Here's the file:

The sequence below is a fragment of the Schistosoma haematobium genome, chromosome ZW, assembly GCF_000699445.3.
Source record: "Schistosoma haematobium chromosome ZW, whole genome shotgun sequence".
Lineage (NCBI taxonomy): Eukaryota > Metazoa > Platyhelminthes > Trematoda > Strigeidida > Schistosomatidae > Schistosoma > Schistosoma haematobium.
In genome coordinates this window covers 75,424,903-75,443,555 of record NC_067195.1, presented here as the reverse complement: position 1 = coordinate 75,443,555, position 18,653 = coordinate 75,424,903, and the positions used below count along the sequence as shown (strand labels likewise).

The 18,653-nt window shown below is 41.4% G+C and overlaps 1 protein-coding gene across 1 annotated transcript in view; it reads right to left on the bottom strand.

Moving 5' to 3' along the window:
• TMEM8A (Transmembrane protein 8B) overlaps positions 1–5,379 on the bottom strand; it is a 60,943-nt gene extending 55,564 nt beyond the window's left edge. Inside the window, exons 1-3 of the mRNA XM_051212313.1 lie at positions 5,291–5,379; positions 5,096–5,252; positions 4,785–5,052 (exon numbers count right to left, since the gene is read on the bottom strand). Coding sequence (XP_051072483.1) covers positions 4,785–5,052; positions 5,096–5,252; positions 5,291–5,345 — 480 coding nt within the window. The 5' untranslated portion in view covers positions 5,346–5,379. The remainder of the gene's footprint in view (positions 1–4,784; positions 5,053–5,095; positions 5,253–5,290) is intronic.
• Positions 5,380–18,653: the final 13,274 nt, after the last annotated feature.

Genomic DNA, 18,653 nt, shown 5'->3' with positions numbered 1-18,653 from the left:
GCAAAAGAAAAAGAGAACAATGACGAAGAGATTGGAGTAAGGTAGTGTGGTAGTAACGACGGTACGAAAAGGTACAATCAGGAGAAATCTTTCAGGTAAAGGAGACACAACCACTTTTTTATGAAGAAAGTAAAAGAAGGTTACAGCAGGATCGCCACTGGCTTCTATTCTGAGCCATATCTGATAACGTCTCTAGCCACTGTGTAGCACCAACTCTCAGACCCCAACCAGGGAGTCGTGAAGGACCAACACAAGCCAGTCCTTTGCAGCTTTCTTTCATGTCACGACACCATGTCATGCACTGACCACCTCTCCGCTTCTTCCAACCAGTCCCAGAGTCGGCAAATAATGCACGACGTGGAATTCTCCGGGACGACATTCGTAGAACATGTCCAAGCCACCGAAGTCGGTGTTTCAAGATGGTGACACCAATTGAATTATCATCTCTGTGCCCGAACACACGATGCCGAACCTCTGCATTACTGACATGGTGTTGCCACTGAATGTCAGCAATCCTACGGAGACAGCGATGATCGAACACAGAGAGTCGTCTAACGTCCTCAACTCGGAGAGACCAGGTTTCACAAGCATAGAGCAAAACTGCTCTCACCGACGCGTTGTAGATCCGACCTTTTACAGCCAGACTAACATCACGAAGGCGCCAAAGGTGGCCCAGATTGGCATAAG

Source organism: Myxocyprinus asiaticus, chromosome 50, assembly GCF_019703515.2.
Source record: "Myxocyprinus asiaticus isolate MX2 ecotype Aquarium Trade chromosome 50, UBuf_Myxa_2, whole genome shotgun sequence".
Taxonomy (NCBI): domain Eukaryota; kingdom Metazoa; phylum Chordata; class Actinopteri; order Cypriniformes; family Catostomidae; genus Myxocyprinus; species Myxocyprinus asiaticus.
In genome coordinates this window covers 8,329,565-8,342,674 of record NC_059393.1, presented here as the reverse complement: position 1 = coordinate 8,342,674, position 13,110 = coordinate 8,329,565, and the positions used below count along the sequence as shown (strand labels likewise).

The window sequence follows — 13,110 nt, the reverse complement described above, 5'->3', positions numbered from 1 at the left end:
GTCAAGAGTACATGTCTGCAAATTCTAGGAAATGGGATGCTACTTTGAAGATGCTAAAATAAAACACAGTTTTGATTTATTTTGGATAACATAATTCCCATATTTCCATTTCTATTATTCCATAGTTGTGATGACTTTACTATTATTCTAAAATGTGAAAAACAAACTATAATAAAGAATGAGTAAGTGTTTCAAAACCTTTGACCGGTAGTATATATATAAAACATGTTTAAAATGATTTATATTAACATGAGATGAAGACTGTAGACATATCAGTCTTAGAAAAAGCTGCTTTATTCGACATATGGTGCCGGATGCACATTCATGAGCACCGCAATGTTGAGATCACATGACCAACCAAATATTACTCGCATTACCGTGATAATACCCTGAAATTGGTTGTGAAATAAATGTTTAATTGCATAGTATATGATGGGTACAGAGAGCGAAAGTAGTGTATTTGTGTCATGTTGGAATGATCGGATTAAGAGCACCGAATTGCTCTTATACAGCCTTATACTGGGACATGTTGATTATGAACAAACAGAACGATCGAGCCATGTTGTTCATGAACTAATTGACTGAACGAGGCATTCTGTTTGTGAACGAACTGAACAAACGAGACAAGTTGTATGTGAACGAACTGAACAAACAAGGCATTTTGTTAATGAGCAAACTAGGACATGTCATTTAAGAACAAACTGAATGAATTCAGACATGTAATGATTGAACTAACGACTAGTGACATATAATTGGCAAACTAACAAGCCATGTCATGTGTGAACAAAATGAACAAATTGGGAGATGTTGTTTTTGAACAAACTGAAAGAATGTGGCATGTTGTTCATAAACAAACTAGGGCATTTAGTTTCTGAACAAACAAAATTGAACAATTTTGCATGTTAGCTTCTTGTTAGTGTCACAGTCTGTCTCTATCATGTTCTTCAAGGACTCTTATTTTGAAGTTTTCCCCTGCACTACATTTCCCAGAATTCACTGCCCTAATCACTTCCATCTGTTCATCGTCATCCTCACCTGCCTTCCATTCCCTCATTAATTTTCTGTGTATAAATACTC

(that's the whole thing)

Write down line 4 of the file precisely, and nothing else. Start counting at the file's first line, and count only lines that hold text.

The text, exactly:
In genome coordinates this window covers 75,424,903-75,443,555 of record NC_067195.1, presented here as the reverse complement: position 1 = coordinate 75,443,555, position 18,653 = coordinate 75,424,903, and the positions used below count along the sequence as shown (strand labels likewise).